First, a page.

4. Fantastic review Les :-)

    I’ve seen this book at work, and I keep meaning to buy it. Hughes was a fair bit before my time, but it sounds like a REALLY fascinating book. Will definitely have to look into it after I finish reading “We Are Geelong” and “The Greatest” (which is looking at this stage like a ripper).

  5. I suspect that’s a very apt summary, Les (have got the book but am yet to read it). My Dad taught Hughes at school and managed the Geraldton team at WA Country Week that Hughes played in (the author interviewed and quoted my Dad in the book). I always found Hughes an enigma, and your summary captures that well. On one had, he had his faults; on the other hand, I suspect he was more in the right than the wrong in the ongoing issues with Lillee/Marsh/Chapppels. I grew up a bit torn because of this, between a natural allegiance with Australia’s stars (and especially the WA ones, with Lillee & Marsh being local heroes) and my Dad’s antipathy towards Lillee & Marsh.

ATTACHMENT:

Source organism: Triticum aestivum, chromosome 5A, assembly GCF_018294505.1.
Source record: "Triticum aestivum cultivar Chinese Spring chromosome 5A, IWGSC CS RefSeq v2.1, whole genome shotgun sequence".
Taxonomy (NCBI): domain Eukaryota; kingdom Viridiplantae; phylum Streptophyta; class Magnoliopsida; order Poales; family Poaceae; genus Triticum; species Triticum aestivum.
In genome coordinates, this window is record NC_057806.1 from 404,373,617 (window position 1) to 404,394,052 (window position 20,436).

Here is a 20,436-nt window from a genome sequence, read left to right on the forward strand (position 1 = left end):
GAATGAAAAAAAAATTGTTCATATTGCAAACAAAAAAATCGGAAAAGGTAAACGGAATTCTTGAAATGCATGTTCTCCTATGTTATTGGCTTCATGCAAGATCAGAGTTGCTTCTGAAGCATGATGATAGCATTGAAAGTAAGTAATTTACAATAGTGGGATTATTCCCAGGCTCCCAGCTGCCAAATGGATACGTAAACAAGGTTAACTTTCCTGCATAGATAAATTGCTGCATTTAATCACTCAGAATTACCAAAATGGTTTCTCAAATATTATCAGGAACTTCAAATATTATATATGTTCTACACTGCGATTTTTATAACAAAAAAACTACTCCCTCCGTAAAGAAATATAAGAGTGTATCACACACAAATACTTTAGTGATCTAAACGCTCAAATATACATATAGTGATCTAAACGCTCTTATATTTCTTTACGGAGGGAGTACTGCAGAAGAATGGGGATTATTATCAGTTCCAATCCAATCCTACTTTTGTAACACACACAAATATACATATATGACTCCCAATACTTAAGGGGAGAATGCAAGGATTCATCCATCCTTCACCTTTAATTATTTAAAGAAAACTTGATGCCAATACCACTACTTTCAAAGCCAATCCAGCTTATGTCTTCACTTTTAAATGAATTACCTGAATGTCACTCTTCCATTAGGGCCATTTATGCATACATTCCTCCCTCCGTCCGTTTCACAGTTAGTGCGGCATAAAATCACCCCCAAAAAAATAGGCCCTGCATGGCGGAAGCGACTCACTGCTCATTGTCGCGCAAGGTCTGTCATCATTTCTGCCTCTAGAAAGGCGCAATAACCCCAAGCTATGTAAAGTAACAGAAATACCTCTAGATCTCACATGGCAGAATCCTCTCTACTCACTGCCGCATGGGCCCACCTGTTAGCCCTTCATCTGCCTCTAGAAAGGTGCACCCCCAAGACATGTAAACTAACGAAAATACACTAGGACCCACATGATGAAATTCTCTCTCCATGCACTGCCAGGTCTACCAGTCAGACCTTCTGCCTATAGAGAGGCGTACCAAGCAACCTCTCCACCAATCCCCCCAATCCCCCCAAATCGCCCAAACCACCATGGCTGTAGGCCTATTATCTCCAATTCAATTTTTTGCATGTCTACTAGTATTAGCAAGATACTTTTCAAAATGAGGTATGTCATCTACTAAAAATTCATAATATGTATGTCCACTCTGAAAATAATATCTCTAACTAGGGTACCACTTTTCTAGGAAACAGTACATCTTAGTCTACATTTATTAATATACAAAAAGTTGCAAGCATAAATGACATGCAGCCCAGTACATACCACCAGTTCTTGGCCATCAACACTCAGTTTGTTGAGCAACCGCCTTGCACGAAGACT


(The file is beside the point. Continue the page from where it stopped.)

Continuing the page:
As Hughes’ high-point (alongside that innings against the Windies at the MCG), I was pretty gobsmacked when I learnt of what he did on the tour of India in late 1979. Hughes led an under-manned tour party (without any of the World Series players) on a 6-test tour, back at a time when you played a lot more tour matches (so were probably away for near on 3 months) and when Indian hotel & catering standards were a fair way short of where they are today. And he averaged 59.4 in that test series. He definetely has his faults, but efforts like that (when the Aussie team was feebly weak and desperately needed someone to stand up) are pretty darn credible in my eyes.